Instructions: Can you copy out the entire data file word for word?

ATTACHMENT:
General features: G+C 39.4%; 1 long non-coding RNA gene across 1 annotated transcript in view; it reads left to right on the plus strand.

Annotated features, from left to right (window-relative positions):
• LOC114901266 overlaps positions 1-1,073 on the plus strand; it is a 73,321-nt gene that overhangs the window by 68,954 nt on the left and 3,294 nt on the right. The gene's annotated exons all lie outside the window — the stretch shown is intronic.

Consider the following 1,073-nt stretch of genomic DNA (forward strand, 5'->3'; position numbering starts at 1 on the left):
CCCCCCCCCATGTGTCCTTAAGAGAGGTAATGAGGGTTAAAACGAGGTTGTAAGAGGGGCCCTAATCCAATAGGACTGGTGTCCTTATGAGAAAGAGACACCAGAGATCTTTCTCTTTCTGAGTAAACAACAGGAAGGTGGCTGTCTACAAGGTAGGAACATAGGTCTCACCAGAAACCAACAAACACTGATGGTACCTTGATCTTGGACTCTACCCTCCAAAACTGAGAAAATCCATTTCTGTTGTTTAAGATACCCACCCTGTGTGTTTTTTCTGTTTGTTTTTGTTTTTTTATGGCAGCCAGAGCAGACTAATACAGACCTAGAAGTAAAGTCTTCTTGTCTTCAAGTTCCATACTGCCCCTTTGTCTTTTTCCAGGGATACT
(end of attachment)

General features: G+C 39.4%; 1 long non-coding RNA gene across 1 annotated transcript in view; it reads left to right on the plus strand.

Annotated features, from left to right (window-relative positions):
• LOC114901266 overlaps positions 1-1,073 on the plus strand; it is a 73,321-nt gene that overhangs the window by 68,954 nt on the left and 3,294 nt on the right. The gene's annotated exons all lie outside the window — the stretch shown is intronic.

Consider the following 1,073-nt stretch of genomic DNA (forward strand, 5'->3'; position numbering starts at 1 on the left):
CCCCCCCCCATGTGTCCTTAAGAGAGGTAATGAGGGTTAAAACGAGGTTGTAAGAGGGGCCCTAATCCAATAGGACTGGTGTCCTTATGAGAAAGAGACACCAGAGATCTTTCTCTTTCTGAGTAAACAACAGGAAGGTGGCTGTCTACAAGGTAGGAACATAGGTCTCACCAGAAACCAACAAACACTGATGGTACCTTGATCTTGGACTCTACCCTCCAAAACTGAGAAAATCCATTTCTGTTGTTTAAGATACCCACCCTGTGTGTTTTTTCTGTTTGTTTTTGTTTTTTTATGGCAGCCAGAGCAGACTAATACAGACCTAGAAGTAAAGTCTTCTTGTCTTCAAGTTCCATACTGCCCCTTTGTCTTTTTCCAGGGATACT